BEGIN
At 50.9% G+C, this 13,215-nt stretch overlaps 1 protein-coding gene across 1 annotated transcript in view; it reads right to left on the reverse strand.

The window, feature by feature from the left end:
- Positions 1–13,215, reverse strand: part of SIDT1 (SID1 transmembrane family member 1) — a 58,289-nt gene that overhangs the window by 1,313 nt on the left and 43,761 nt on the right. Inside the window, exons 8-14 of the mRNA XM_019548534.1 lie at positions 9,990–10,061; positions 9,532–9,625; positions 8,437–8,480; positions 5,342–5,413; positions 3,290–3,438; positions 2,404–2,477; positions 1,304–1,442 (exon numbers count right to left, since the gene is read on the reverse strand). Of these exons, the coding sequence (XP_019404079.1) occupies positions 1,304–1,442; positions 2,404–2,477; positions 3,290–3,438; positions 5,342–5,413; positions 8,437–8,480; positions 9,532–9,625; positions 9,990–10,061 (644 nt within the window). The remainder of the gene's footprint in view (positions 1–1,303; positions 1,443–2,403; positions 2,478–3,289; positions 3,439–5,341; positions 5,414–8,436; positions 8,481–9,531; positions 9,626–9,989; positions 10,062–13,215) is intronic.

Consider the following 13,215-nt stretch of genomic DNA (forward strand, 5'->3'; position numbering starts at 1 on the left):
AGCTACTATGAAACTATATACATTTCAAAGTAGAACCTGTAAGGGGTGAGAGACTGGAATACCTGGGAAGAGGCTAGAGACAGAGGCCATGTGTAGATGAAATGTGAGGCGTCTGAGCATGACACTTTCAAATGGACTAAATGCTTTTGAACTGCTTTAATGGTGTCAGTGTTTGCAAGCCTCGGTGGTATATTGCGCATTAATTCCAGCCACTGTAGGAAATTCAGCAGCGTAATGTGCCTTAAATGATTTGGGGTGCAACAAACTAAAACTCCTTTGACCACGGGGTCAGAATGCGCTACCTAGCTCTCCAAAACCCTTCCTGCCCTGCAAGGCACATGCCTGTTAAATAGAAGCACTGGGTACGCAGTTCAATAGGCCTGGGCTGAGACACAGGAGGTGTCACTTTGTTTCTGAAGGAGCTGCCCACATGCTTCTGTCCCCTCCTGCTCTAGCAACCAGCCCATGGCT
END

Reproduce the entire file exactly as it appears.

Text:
At 50.9% G+C, this 13,215-nt stretch overlaps 1 protein-coding gene across 1 annotated transcript in view; it reads right to left on the reverse strand.

The window, feature by feature from the left end:
- Positions 1–13,215, reverse strand: part of SIDT1 (SID1 transmembrane family member 1) — a 58,289-nt gene that overhangs the window by 1,313 nt on the left and 43,761 nt on the right. Inside the window, exons 8-14 of the mRNA XM_019548534.1 lie at positions 9,990–10,061; positions 9,532–9,625; positions 8,437–8,480; positions 5,342–5,413; positions 3,290–3,438; positions 2,404–2,477; positions 1,304–1,442 (exon numbers count right to left, since the gene is read on the reverse strand). Of these exons, the coding sequence (XP_019404079.1) occupies positions 1,304–1,442; positions 2,404–2,477; positions 3,290–3,438; positions 5,342–5,413; positions 8,437–8,480; positions 9,532–9,625; positions 9,990–10,061 (644 nt within the window). The remainder of the gene's footprint in view (positions 1–1,303; positions 1,443–2,403; positions 2,478–3,289; positions 3,439–5,341; positions 5,414–8,436; positions 8,481–9,531; positions 9,626–9,989; positions 10,062–13,215) is intronic.

Consider the following 13,215-nt stretch of genomic DNA (forward strand, 5'->3'; position numbering starts at 1 on the left):
AGCTACTATGAAACTATATACATTTCAAAGTAGAACCTGTAAGGGGTGAGAGACTGGAATACCTGGGAAGAGGCTAGAGACAGAGGCCATGTGTAGATGAAATGTGAGGCGTCTGAGCATGACACTTTCAAATGGACTAAATGCTTTTGAACTGCTTTAATGGTGTCAGTGTTTGCAAGCCTCGGTGGTATATTGCGCATTAATTCCAGCCACTGTAGGAAATTCAGCAGCGTAATGTGCCTTAAATGATTTGGGGTGCAACAAACTAAAACTCCTTTGACCACGGGGTCAGAATGCGCTACCTAGCTCTCCAAAACCCTTCCTGCCCTGCAAGGCACATGCCTGTTAAATAGAAGCACTGGGTACGCAGTTCAATAGGCCTGGGCTGAGACACAGGAGGTGTCACTTTGTTTCTGAAGGAGCTGCCCACATGCTTCTGTCCCCTCCTGCTCTAGCAACCAGCCCATGGCT